Across the country, educators and students are celebrating the 4th Computer Science Education Week (CSEdWeek), an annual event that aims to spark the interest of K-12 students in computer science and to raise awareness of the importance of computer science education.
Computational literacy is essential for individuals to fully participate and thrive in this digital age and computer programming jobs are among the fastest growing and highest paying in America. However, wide disparities exist when it comes to accessing computer science education opportunities, especially for women, African-Americans, and Hispanic-Americans.
According to Code.org, 90 percent of schools in the United States do not offer computer science classes and only 25 states count computer science toward a math or science credit for high school graduation. Additionally, less than 2.4 percent of college students graduate with a degree in the field.
In honor of CSEdWeek, CGI is sharing several examples of CGI America Commitments to Action that are tackling these challenges by supporting teachers, helping to deliver innovative curricula, and engaging and inspiring students from underrepresented groups.
Engaging Middle School Girls in Computer Science
In 2014, the National Center for Women & Information Technology (NCWIT) and their partners made a commitment to increase the number of middle school girls engaged in and excited about computer science and information technology. NCWIT will scale up the AspireIT computing outreach program to serve an additional 10,000 middle school girls by 2018. AspireIT pairs alumnae of the NCWIT Aspirations in Computing program with nonprofit partners to create and run computing programs for middle school girls. Over the course of four years, NCWIT will lead a national effort to recruit and support over 600 qualified high school and college women and 250 partner organizations. Together, they will create and deliver computing outreach initiatives including after-school programs, summer camps, and weekend conferences, to engage new girls across the country in these critical subjects.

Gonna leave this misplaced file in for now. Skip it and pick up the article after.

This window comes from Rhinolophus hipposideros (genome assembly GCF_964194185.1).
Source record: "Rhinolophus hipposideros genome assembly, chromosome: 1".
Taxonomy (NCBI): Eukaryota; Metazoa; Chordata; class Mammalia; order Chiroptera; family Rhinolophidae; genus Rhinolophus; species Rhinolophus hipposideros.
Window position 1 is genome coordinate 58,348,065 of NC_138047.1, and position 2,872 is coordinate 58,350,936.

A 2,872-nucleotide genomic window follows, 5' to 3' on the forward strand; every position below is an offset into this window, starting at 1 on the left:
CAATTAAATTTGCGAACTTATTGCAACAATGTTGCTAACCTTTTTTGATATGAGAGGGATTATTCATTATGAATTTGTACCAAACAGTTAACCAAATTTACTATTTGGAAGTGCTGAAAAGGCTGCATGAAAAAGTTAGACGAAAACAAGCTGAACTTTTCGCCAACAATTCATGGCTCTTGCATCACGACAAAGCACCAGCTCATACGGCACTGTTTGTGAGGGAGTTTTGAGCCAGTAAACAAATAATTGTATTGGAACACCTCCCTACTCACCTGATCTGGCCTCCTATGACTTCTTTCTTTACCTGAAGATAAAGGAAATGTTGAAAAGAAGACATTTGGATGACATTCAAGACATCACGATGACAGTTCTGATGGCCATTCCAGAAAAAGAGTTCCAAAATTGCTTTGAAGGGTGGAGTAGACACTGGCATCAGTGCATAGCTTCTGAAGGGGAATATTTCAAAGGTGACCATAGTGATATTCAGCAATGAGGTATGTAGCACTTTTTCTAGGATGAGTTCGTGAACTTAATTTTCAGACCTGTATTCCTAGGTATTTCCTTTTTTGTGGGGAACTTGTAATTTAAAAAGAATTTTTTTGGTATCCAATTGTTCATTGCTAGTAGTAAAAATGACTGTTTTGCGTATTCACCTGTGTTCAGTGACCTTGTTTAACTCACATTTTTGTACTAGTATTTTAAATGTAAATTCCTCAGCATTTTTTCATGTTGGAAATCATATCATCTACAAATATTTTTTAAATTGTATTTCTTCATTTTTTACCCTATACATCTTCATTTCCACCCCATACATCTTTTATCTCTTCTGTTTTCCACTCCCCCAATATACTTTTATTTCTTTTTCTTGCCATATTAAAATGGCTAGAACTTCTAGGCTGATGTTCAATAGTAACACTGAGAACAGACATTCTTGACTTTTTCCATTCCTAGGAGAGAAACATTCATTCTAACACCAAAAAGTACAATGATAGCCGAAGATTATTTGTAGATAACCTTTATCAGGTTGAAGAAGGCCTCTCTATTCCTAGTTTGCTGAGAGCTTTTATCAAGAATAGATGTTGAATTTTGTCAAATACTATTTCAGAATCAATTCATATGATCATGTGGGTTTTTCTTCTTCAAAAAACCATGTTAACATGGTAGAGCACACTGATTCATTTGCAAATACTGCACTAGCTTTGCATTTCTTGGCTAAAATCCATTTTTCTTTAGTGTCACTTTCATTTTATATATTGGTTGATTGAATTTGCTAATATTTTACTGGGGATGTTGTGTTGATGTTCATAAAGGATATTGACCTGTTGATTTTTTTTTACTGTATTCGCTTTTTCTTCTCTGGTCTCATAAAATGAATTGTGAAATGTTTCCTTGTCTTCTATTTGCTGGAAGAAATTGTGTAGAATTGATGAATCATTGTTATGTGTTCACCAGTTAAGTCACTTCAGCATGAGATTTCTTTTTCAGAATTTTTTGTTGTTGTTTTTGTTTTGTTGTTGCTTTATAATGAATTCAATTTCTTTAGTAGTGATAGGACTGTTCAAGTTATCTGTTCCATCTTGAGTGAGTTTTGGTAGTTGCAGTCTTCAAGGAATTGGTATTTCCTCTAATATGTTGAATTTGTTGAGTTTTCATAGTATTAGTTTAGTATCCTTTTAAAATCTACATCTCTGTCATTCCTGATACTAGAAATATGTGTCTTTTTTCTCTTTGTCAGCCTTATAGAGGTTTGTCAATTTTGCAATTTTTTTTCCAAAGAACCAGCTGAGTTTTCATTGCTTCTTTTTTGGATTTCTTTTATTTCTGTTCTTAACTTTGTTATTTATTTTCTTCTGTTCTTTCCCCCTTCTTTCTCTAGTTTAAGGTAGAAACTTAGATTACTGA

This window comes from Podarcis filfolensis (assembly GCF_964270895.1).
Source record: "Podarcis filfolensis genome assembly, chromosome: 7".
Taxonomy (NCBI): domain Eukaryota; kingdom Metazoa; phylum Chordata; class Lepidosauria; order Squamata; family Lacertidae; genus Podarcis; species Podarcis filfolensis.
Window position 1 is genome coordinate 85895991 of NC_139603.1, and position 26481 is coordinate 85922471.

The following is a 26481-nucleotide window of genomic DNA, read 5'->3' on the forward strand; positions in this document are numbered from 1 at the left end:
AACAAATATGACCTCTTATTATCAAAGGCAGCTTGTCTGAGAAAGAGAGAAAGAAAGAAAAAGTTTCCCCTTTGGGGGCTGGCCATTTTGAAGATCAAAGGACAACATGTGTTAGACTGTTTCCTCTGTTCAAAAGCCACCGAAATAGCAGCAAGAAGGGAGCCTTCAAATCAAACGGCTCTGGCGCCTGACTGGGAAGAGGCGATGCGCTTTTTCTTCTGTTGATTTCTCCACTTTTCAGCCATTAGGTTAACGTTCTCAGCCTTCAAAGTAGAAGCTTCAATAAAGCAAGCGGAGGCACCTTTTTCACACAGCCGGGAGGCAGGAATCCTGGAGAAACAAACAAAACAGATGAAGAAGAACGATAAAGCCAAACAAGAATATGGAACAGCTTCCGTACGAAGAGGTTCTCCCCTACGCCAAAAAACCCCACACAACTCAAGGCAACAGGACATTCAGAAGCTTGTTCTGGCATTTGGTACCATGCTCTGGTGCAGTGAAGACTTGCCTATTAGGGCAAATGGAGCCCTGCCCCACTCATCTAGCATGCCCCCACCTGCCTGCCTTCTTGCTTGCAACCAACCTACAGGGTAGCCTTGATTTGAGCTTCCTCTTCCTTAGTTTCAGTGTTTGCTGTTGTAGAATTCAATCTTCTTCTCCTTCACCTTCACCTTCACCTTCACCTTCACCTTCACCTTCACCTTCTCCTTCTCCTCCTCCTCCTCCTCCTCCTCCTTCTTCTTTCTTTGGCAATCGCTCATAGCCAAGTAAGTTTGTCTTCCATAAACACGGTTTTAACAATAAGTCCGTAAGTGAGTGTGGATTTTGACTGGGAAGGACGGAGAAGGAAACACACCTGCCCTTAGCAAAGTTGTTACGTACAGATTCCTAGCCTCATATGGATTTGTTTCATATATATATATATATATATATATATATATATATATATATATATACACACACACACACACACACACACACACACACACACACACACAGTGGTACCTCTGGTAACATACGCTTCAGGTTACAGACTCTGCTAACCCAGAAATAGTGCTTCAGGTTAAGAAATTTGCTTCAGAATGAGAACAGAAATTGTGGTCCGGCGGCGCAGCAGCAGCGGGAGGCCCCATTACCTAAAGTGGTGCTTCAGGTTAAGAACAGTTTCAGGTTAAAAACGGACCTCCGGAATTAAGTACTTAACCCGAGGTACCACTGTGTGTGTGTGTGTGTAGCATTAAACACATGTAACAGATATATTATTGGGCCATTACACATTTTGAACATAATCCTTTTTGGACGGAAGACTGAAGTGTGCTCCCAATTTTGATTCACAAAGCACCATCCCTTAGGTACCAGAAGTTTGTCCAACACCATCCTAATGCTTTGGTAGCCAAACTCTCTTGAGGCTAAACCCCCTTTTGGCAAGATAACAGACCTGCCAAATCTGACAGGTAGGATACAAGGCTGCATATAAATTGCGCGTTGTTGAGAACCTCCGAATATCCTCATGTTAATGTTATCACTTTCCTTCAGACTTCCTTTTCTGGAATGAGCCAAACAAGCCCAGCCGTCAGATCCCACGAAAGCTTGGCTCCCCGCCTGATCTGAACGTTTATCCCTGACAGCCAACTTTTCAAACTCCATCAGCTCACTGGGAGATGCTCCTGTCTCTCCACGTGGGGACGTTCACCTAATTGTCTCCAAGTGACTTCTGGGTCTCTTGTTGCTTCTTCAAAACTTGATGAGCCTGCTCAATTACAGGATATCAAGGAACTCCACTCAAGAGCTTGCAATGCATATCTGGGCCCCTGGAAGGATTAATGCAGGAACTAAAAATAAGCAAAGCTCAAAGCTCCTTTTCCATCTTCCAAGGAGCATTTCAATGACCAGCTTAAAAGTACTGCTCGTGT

Preparing Students for careers of the Future
The College Board and The National Science Foundation made a 2013 commitment to create and implement a professional development program that will enable educators to teach Computer Science (CS) Principles, a new Advanced Placement Computer Science course. By 2017, this commitment will provide 5,000 teachers with the training and support they will need to prepare their students for success with the CS Principles exam. This process will help students develop the computational skills—the ability to create and apply computational approaches in problem solving—that will be essential for jobs of the future.
Putting Americans Back to Work